WASHINGTON — In the hours leading up to the federal government shutdown, a common refrain was heard from both Democrats and Republicans: President Trump, who campaigned as a master negotiator, needed to take the lead and bring both sides together to strike a deal. But by yesterday, after the White House again torpedoed the prospect of a deal to keep the lights on in federal offices, many Democrats and Republicans sang a different tune: The president should stay out of it.
WASHINGTON — The House last night passed a temporary funding measure that would avert a government shutdown on a largely party-line vote, sending the bill to the Senate, where the chances of passage are much slimmer. The 230-197 House vote came after a day of legislative wrangling and confusion as the government neared a Friday night deadline.
WASHINGTON — Republicans have made one thing clear about the looming threat of a government shutdown: They may not agree on how to stop it, but they’re united in their plan to blame Democrats for it. This is despite the fact that, by Republicans’ own admission, members of the GOP are responsible for blowing up a potential deal to fund the government while providing relief to young immigrants who were brought into the country illegally by their parents.
@kkondik The filibuster is not long for this world - not in the deeply partisan, govern-by-crisis political environment of the last decade. Doesn’t matter which party is in charge. Both have been slowly killing the 60-vote threshold for years.
Muck Rack makes it simple to find people, tweets, or articles that mention any name, keyword, company, hashtag etc. We've compiled this guide to help you make the most of your search.
Selecting a term
Start searching tweets, articles from media outlets, articles mentioned in tweets, journalists'
names, titles and bios with some suggested searches:
Companies or Topics (e.g. iPhone, Microsoft)
Phrases (e.g. "cloud computing") — use quotes to keep the terms together
Twitter handles (e.g. @username) — returns those who have mentioned or replied to
Names (e.g. "David Pogue")
Hashtags (e.g. #sxsw, #london2012)
Bio details (e.g. vegan, Olympics, father)
Muck Rack's Advanced Search allows for many boolean operators.
Find results that mention multiple specified terms, use AND or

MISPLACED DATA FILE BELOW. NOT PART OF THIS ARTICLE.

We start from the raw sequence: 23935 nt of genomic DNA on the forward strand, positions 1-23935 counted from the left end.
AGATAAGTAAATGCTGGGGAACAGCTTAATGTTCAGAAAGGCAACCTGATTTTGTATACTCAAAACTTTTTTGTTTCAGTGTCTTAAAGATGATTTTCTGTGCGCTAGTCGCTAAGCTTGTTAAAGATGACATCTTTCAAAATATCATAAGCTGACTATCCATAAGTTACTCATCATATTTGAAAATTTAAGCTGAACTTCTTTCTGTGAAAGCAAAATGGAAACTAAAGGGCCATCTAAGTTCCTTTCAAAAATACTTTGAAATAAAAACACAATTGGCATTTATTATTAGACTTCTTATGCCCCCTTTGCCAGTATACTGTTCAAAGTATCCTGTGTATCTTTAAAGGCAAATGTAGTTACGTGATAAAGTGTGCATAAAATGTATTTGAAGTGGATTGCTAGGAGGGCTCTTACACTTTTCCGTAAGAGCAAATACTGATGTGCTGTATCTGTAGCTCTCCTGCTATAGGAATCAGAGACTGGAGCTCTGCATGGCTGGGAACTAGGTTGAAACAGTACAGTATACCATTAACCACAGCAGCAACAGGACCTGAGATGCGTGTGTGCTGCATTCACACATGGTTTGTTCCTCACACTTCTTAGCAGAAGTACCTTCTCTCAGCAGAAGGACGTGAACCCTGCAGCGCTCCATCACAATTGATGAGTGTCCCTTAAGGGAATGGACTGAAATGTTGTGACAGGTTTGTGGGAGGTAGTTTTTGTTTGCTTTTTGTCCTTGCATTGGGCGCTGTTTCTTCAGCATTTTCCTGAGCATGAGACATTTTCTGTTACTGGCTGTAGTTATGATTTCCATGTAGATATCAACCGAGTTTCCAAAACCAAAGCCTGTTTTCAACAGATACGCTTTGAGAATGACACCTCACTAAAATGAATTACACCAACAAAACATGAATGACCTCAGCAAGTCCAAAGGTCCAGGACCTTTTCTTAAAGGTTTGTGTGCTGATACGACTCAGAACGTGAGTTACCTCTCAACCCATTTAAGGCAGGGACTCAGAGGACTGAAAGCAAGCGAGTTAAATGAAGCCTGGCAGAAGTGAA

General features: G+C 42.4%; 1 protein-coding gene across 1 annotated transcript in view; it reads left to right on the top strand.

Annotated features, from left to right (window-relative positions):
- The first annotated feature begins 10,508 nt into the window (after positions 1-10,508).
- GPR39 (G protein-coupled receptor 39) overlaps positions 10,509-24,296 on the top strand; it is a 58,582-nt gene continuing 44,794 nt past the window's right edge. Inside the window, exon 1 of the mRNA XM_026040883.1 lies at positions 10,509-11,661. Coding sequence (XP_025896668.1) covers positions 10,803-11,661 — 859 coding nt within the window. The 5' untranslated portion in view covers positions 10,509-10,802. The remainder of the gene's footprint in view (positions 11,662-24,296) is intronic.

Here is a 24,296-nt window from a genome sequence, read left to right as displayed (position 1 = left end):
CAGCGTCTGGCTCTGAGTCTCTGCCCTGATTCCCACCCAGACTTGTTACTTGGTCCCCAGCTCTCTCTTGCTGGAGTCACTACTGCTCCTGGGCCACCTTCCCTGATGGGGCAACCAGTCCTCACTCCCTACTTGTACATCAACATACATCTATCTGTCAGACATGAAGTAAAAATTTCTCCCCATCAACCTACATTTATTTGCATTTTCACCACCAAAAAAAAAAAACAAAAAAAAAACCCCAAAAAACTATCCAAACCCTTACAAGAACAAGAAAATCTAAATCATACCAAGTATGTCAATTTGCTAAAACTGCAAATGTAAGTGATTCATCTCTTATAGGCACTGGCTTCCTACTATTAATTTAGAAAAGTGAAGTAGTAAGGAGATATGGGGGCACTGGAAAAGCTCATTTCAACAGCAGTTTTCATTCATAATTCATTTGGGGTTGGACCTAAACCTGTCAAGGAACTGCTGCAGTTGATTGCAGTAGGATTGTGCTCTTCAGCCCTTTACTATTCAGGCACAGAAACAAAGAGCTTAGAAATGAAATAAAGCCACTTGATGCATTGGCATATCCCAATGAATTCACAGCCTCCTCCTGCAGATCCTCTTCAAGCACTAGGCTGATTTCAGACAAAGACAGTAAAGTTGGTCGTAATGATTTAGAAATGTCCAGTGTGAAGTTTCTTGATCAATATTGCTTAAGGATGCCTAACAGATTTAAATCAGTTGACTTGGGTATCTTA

+. For example, ensure each result contains both Elon Musk and Mark Zuckerberg by
searching Musk AND Zuckerberg or Musk + Zuckerberg.
Use the operators OR or , to broaden your search when you'd like either of
multiple terms to appear in results. (This is the default behavior of our search when no operators
are used). For example, results will contain either cake or cookie by searching cake OR cookie or cake,cookie
Use NOT or - to subtract results from your search. For
example, searching Disney will yield results about the Walt Disney Company as well as Walt Disney
World Resort. To exclude mentions of Disney World, search for Disney -World or Disney
When using one of these operators with a phrase, enclose it in quotation marks. For example, you can
find results about smartphones excluding Apple's iPhone 4S by searching smartphone -"iPhone
Exact case matching or punctuation
If you're searching for a brand name or keyword that relies on specific punctuation marks or capitalization, you can
find results that match your exact query by adding matchcase: before the keyword you're searching for, like matchcase:E*TRADE .
Use parentheses to separate multiple
boolean phrases. For example, to find journalists talking about having fun in Disney World or
Disneyland, search for ("disney world" OR disneyland) AND fun.
An asterisk can be used to search for any variation of a root word truncated by the asterisk. For example, searching for admin* will return results for administrator, administration, administer, administered, etc.
A near operator is an AND operator where you can control the distance between the words. You can vary the distance the near operation uses by adding a forward slash and number (between 0-99) such as strawberries NEAR/10 "whipped cream", which means the strawberries must exist within 10 words of "whipped cream".